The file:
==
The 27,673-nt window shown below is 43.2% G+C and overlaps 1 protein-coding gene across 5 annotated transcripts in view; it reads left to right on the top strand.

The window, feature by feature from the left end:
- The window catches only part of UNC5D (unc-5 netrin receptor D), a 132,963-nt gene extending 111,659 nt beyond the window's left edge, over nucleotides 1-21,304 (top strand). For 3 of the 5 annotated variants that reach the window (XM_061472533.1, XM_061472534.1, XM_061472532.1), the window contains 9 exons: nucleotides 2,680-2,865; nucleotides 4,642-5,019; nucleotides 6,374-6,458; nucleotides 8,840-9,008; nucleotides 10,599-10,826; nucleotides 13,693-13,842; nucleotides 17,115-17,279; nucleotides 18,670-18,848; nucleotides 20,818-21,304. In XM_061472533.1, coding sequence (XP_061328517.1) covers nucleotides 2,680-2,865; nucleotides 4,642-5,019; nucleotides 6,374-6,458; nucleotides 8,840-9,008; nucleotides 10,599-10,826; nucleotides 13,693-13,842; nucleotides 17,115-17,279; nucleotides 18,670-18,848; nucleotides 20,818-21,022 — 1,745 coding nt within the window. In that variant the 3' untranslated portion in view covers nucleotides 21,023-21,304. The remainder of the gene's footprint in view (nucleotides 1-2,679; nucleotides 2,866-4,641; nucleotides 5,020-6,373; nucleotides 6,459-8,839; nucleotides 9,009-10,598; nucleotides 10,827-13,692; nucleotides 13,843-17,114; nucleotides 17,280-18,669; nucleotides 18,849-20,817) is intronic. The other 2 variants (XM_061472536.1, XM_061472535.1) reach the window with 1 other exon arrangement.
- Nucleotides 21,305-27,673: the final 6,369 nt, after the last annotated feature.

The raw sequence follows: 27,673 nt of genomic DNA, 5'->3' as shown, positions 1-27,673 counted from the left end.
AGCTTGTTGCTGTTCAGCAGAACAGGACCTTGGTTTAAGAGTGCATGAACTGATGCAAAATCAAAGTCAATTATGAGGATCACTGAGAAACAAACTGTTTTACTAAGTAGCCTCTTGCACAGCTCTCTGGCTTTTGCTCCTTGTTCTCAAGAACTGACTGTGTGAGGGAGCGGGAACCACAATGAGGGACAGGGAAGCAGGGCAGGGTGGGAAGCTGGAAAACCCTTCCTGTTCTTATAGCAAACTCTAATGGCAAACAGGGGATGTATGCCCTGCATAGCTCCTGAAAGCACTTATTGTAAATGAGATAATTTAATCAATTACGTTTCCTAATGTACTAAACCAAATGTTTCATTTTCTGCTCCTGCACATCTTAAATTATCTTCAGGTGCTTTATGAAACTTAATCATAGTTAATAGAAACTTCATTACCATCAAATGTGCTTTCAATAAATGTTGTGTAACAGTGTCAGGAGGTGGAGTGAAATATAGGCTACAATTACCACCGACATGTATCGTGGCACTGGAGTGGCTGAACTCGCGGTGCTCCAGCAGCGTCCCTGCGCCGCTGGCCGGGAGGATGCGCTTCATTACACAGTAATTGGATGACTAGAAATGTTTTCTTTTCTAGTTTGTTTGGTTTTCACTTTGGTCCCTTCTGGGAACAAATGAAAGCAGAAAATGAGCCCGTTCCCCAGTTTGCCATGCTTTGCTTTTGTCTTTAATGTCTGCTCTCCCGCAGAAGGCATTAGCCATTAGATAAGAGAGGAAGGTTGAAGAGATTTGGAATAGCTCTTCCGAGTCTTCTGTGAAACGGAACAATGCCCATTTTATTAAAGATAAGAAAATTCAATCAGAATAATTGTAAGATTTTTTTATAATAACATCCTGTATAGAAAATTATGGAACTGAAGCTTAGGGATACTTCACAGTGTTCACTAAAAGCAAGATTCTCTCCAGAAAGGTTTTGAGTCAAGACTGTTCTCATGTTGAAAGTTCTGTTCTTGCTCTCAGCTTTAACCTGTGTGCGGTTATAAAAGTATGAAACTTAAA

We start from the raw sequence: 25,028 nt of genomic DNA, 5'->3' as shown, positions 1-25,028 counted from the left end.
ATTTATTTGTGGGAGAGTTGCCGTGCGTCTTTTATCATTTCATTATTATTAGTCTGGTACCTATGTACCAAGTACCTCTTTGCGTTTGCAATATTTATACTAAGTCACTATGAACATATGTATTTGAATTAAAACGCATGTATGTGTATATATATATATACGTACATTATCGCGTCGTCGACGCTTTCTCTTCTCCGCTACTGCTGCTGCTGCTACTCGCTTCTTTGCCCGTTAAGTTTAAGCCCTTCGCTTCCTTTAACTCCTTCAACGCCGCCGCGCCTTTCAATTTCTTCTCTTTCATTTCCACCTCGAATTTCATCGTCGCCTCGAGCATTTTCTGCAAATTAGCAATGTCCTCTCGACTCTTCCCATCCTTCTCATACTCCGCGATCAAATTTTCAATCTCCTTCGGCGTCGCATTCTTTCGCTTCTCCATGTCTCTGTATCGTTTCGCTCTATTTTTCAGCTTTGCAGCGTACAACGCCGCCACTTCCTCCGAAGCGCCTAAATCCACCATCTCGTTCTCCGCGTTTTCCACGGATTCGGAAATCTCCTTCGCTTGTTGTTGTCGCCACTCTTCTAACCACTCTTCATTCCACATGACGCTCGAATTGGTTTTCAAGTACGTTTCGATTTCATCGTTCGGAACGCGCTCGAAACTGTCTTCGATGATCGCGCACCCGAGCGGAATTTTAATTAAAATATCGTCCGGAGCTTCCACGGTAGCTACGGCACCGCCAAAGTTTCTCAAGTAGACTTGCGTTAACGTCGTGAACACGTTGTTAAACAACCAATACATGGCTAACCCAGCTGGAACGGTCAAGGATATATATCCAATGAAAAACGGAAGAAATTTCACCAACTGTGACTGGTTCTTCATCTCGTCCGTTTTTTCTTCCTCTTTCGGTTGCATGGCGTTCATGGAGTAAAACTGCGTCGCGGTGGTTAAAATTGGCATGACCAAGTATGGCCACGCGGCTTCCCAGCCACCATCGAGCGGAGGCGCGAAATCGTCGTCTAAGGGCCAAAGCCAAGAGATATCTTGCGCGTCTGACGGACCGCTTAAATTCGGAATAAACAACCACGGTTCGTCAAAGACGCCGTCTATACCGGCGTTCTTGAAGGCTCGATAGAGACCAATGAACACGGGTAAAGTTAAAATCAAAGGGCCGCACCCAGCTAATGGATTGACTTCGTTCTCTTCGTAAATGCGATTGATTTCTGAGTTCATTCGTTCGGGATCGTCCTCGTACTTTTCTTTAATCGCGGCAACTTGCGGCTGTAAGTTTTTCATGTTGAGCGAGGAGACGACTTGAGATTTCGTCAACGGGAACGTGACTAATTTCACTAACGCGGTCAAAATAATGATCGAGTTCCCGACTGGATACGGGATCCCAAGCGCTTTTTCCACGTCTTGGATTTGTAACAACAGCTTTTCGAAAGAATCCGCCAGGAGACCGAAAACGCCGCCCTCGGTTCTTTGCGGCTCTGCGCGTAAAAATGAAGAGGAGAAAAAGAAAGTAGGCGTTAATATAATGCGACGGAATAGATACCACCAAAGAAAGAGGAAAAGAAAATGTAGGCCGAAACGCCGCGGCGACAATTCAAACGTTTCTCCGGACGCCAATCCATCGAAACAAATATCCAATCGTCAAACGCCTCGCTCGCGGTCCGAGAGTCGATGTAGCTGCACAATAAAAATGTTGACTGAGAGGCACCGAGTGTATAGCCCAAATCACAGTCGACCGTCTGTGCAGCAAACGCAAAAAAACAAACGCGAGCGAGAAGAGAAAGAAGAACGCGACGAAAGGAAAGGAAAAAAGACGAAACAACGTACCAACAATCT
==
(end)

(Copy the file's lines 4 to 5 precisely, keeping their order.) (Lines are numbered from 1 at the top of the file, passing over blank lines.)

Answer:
- Nucleotides 21,305-27,673: the final 6,369 nt, after the last annotated feature.

The raw sequence follows: 27,673 nt of genomic DNA, 5'->3' as shown, positions 1-27,673 counted from the left end.